Born Pukatja (Ernabella) South Australia 1969

Pitjantjatjara people, South Australia

Lives and works in Adelaide

Represented by APY Art Centre Collective, Adelaide

Rhoda's grandfather was from Nyapari and grandmother from Makiri, Tjala Minyma Ngura (Honeyant Women’s sacred place). She is painting her grandmother's story, the ancestral creation story Piltati Tjukurpa. Two sisters, Wanyinta and Alartjatjarra, along with their husbands, travelled the lands looking for food. The two women would travel far to dig and hunt and always returned with food for their husbands, but on one particular occasion decided they would eat some of the food before heading back to their husbands. Their husbands became angry that their wives had not returned and decided to trick their wives by turning into two water snakes and going into the water holes near the site. The men, in the form of water snakes became angry and swallowed the two sisters.

Artist text
By Dr Léuli Eshrāghi

Rhoda Tjitayi’s monumental paintings attest to the vitality of Indigenous conceptions of relationality, truth and temporality. An accomplished artist, she is also a translator and singer–songwriter in Pitjantjatjara language.

A long-time resident of Pukatja community, sometimes still referred to by its mission-era name of Ernabella, Tjitayi, through her expressive language, gathers the monumental energies of millennial histories and presences in ancestral territory, translating the precious narratives onto canvas. Recent projects in which Tjitayi has participated have focused on strengthening young people’s access to, and practice of, their Indigenous ceremonial-political practices, particularly in the Pukatja and Amata communities, which are home to vibrant Aboriginal art centres.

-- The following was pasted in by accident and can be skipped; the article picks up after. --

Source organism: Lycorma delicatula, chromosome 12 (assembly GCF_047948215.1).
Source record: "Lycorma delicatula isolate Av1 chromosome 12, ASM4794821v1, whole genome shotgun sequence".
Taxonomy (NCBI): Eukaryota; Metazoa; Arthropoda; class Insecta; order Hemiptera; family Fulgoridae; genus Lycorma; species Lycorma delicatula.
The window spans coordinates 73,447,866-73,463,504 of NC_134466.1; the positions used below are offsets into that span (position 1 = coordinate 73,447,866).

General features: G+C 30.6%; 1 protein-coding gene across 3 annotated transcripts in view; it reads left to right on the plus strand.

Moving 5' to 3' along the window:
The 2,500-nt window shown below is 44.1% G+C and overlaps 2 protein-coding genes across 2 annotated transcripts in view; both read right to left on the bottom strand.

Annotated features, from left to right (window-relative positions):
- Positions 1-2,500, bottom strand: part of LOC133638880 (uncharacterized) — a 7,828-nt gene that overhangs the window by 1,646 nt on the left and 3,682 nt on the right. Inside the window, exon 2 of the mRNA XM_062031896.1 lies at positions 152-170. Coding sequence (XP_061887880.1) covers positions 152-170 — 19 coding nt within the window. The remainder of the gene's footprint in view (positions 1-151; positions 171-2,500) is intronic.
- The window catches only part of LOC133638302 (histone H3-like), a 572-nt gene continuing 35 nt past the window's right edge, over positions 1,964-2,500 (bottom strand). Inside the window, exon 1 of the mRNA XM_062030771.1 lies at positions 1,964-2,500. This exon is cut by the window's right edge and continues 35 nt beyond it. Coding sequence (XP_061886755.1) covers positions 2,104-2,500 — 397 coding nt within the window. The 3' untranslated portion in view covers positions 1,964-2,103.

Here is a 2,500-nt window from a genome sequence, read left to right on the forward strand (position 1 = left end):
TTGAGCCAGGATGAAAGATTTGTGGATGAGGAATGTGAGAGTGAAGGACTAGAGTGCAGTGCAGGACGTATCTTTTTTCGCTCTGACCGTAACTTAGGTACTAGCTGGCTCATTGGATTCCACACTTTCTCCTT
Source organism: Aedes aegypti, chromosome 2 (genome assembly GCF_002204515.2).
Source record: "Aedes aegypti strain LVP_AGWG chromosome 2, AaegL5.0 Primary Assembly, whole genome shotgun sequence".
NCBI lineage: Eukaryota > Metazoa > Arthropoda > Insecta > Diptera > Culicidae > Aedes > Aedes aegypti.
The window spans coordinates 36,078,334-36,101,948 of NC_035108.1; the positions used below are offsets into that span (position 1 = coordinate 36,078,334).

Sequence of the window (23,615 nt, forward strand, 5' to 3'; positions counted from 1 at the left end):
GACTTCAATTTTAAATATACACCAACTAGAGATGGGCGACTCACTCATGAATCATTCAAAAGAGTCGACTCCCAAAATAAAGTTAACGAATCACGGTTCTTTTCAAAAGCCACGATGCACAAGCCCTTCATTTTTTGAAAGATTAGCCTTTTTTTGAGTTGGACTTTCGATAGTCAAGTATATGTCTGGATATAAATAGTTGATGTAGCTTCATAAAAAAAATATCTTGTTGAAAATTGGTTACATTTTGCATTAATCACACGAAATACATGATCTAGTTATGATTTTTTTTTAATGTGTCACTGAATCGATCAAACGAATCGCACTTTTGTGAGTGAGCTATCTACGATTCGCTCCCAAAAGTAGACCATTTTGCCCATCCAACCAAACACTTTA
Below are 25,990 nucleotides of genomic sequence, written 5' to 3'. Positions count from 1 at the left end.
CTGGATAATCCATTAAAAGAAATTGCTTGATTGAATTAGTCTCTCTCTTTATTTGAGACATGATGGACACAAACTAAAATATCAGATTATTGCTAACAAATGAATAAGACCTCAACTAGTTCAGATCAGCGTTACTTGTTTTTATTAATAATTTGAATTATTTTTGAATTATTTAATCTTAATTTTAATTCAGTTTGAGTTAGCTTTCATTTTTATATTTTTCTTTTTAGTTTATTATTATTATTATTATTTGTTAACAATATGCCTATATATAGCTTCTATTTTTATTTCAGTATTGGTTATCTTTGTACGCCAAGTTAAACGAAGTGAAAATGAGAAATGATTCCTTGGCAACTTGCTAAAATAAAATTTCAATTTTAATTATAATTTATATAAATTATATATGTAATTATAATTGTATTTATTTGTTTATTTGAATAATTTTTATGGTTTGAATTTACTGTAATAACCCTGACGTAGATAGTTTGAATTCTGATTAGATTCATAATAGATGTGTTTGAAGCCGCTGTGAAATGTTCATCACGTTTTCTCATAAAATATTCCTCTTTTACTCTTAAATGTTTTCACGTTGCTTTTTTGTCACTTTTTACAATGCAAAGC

The works of art by Tjitayi that feature in the 2022 Adelaide Biennial of Australian Art: Free/State are titled Piltati Tjukurpa and measure up to five metres wide. They relate to various perspectival positions on the creation narrative of the artist’s matrilineal Country of Makiri, known as Tjala Minyma Ngura, the women’s sacred place of the honey ant.

Reconfigurations each time of the intergenerational responsibility to this creation narrative and associated territory, Tjitayi’s paintings are magnificently complex and rich, offering non-Pitjantjatjara an opportunity to meditate on her grandmother’s Country through the mediated prism of paintings exhibited much to the south in Kaurna Yarta.

The full version of this essay by Dr Léuli Eshrāghi is published in Free/State.